The Air Force very quietly released a Request for Proposal (RFP) this summer for the new Long Range Strike Bomber (LRS-B). With a purported fly away cost of $550 million per aircraft — but with estimates up to $810 million — the LRS-B will be one of the largest acquisition programs in history with broad… Keep reading →
US, Japan Korea Defy New China Air Defense Zone, Biden To Rebuke Beijing; PRC Move Drives Korea, Japan TogetherBy Sydney J. Freedberg Jr.
UPDATED: US Flies B-52 Bombers Through Chinese Zone; Japanese & South Koreans Follow; VP Biden To Ask Beijing For “Clarity” On Their Intentions China escalated tensions with Japan literally sky-high last weekend. After years of shadowboxing at sea around the Senkaku Islands, China’s Ministry of Defense announced a new “Air Defense Identification Zone” with authority… Keep reading →
WASHINGTON: Nuclear weapon accidents should worry everyone until they are contained and proven harmless. At the same time, we have to be rational about the risks. The latest example of how well those risks have been balanced comes from the Guardian, a very fine paper that I used to write for when I lived in… Keep reading →
The Air Force general responsible for most of the nation’s military nuclear force is worried that the Continuing Resolution and the automatic budget cuts known as sequestration will wipe out 20 percent of the money he needs to keep his force combat ready.
“You can’t take those kinds of reductions we’ll be looking at without some kind of degradation.” said Lt. Gen. James Kowalski, commander of Air Force Global Strike Command and America’s nuclear-capable bombers and the Minuteman III intercontinental ballistic missiles (ICBMs) that represent two-thirds of the total nuclear deterrence force. Keep reading →
A year has passed since Congress passed and President Obama signed into law the Budget Control Act-the legislation mandating sequestration. Funding cuts that once seemed politically remote now loom large for leaders increasingly anxious about the impact $1.2 trillion in automatic budget reductions will have upon their respective districts and states. An estimated two million jobs at risk is a possibility no lawmaker can ignore.
Sequestration threatens the country’s ability to allow those in uniform to do their jobs. To understand what it means in real terms, look at the Air Force. Over the past decade, the service has been hit with numerous cuts and now the 2013 budget risks pushing airmen over the brink. There comes a point when people simply cannot do more with less. Unless Congress passes a sustainable and viable alternative to the Budget Control Act, challenges arising in the Air Force will be mirrored throughout the Army, Navy and Marine Corps — curtailing the number of key policy options upon which our nation’s leaders depend. Keep reading →
PENTAGON: One of the longest-running debates between the Air Force and the Army centers on close air support. Historically, the Air Force hates supplying CAS and doesn’t like buying or maintaining the planes that do it. But the white scarf boys wouldn’t let the Army do the job either, since it involved fixed-wing aircraft and shooting and that’s what the Air Force does.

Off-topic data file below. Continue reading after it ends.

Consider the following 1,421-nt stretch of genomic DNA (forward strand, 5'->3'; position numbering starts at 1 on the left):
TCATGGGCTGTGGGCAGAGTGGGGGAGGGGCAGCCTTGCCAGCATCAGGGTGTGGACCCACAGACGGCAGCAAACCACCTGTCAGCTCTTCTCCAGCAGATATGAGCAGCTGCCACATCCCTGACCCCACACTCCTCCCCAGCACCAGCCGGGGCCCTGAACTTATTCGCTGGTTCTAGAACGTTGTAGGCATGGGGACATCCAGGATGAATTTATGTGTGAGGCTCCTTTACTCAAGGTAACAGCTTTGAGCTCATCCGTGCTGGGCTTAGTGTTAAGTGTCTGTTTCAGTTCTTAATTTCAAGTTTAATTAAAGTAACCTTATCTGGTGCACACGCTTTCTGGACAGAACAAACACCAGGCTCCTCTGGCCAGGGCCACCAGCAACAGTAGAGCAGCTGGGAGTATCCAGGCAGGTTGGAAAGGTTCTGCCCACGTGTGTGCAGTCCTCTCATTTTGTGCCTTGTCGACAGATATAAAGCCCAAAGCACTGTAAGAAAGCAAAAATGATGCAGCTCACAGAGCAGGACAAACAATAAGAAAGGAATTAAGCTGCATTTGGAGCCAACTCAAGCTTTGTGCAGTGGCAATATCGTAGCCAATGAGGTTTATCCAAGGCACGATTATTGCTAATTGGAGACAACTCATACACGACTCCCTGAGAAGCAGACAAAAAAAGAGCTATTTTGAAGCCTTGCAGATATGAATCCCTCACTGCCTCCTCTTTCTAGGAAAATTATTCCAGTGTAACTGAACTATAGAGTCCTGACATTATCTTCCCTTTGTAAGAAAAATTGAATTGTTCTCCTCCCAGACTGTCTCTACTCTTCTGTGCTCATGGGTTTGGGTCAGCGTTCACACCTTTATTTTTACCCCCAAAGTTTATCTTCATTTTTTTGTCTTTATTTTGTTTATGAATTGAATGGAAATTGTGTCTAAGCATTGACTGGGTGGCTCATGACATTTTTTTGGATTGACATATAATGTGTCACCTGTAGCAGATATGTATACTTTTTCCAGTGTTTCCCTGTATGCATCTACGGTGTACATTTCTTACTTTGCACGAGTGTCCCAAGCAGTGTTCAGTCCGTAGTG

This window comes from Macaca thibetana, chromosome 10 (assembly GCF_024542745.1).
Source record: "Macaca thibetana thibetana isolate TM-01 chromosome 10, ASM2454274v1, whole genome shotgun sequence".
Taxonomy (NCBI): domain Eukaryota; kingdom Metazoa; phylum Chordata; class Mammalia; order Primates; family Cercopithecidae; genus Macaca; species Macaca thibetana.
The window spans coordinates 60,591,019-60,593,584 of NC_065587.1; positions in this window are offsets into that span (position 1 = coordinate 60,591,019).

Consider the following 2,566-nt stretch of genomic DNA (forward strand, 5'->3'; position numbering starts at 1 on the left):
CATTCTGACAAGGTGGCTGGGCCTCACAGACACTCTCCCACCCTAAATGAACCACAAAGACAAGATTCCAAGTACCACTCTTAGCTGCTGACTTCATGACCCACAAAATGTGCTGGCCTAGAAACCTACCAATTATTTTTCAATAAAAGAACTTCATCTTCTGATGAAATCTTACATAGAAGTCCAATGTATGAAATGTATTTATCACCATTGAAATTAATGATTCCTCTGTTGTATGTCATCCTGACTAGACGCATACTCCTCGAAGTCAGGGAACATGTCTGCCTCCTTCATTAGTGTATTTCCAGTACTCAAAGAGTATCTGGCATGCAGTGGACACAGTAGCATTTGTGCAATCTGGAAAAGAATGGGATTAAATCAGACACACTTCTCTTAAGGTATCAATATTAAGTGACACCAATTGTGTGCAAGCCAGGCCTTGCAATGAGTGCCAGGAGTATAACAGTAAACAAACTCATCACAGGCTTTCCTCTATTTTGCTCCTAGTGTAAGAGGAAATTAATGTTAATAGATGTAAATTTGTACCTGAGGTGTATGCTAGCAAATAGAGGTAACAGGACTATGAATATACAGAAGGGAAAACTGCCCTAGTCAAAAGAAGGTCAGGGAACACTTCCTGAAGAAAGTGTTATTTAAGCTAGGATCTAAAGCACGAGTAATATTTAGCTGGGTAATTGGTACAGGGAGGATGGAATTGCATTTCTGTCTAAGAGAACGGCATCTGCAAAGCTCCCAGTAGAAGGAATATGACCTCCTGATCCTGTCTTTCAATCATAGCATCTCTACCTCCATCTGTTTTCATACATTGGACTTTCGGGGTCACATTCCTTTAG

So when the Air Force announced it was scrapping a large chunk of the current A-10 Warthog fleet and the pilots who go with it — five squadrons worth — the Pentagon’s back channels quickly filled with disgusted comments about how “there goes the Air Force again.” Every time they need to cut money from the budget the first thing they do is cut the A-10s, which have provided superb close air support ever since they started flying in the mid-70s, critics said. Two things make the A-10 especially fine at CAS: its amazing 30mmm cannon which can destroy a tank with ease; and the titanium bucket within which the pilot sits. The armored aircraft provides pilots with great protection, allowing them to be almost cavalier as they operate in dangerously kinetic environments. Keep reading →
Winslow Wheeler, one of the Washington’s most respected defense budget experts, has penned a detailed analysis of how much the Pentagon pays for maintenance and operations to keep its planes in the air. Below, we offer a very condensed version of his report. The Editor.
Early in a weapon program’s history, there is virtually always a promise that it will be cheaper to operate than the aircraft it is to replace. That rarely turns out to be the case. This is not
new; just as the Air Force promised the F-22 would be cheaper (by 35 percent) to operate than the F-15, it also promised back in the 1970s that the F-15 would be cheaper to operate than the F-4 it replaced. The higher O&S costs are rarely divulged — or are even the subject of inquiry. When questions are asked, actual costs are masked by several layers of fog. What is available on scarce occasion is incomplete, and some of it is misleading. Keep reading →